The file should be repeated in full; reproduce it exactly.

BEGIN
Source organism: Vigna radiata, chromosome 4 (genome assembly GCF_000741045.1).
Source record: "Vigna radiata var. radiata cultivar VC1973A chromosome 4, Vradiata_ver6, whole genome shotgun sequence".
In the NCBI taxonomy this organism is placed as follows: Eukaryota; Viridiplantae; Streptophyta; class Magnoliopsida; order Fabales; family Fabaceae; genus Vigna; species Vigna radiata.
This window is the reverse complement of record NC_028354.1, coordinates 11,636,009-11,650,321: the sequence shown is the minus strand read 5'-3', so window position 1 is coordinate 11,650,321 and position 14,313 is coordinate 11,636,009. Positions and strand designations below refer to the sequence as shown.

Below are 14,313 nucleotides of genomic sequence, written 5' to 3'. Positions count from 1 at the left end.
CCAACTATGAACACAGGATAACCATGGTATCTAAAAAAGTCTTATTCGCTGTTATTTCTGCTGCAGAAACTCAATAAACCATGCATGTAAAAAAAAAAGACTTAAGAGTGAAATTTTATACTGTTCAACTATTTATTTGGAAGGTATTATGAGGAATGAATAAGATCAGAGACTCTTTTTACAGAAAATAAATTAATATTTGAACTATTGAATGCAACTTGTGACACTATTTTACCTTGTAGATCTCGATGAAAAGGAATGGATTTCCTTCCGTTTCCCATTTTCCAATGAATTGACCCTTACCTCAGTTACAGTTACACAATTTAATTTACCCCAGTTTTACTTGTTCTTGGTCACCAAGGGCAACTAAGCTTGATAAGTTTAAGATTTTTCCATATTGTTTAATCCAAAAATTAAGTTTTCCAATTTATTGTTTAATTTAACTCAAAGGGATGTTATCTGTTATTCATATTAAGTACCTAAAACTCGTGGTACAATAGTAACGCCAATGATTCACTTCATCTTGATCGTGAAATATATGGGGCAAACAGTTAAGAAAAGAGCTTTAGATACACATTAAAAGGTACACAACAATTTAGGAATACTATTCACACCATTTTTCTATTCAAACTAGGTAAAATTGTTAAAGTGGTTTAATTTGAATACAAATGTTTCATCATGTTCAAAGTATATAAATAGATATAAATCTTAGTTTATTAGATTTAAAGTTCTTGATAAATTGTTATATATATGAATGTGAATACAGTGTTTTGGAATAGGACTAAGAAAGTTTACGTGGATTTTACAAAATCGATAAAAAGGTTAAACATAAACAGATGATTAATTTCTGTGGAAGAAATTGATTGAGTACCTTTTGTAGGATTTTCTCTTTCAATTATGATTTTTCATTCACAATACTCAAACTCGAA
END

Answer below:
Source organism: Vigna radiata, chromosome 4 (genome assembly GCF_000741045.1).
Source record: "Vigna radiata var. radiata cultivar VC1973A chromosome 4, Vradiata_ver6, whole genome shotgun sequence".
In the NCBI taxonomy this organism is placed as follows: Eukaryota; Viridiplantae; Streptophyta; class Magnoliopsida; order Fabales; family Fabaceae; genus Vigna; species Vigna radiata.
This window is the reverse complement of record NC_028354.1, coordinates 11,636,009-11,650,321: the sequence shown is the minus strand read 5'-3', so window position 1 is coordinate 11,650,321 and position 14,313 is coordinate 11,636,009. Positions and strand designations below refer to the sequence as shown.

Below are 14,313 nucleotides of genomic sequence, written 5' to 3'. Positions count from 1 at the left end.
CCAACTATGAACACAGGATAACCATGGTATCTAAAAAAGTCTTATTCGCTGTTATTTCTGCTGCAGAAACTCAATAAACCATGCATGTAAAAAAAAAAGACTTAAGAGTGAAATTTTATACTGTTCAACTATTTATTTGGAAGGTATTATGAGGAATGAATAAGATCAGAGACTCTTTTTACAGAAAATAAATTAATATTTGAACTATTGAATGCAACTTGTGACACTATTTTACCTTGTAGATCTCGATGAAAAGGAATGGATTTCCTTCCGTTTCCCATTTTCCAATGAATTGACCCTTACCTCAGTTACAGTTACACAATTTAATTTACCCCAGTTTTACTTGTTCTTGGTCACCAAGGGCAACTAAGCTTGATAAGTTTAAGATTTTTCCATATTGTTTAATCCAAAAATTAAGTTTTCCAATTTATTGTTTAATTTAACTCAAAGGGATGTTATCTGTTATTCATATTAAGTACCTAAAACTCGTGGTACAATAGTAACGCCAATGATTCACTTCATCTTGATCGTGAAATATATGGGGCAAACAGTTAAGAAAAGAGCTTTAGATACACATTAAAAGGTACACAACAATTTAGGAATACTATTCACACCATTTTTCTATTCAAACTAGGTAAAATTGTTAAAGTGGTTTAATTTGAATACAAATGTTTCATCATGTTCAAAGTATATAAATAGATATAAATCTTAGTTTATTAGATTTAAAGTTCTTGATAAATTGTTATATATATGAATGTGAATACAGTGTTTTGGAATAGGACTAAGAAAGTTTACGTGGATTTTACAAAATCGATAAAAAGGTTAAACATAAACAGATGATTAATTTCTGTGGAAGAAATTGATTGAGTACCTTTTGTAGGATTTTCTCTTTCAATTATGATTTTTCATTCACAATACTCAAACTCGAA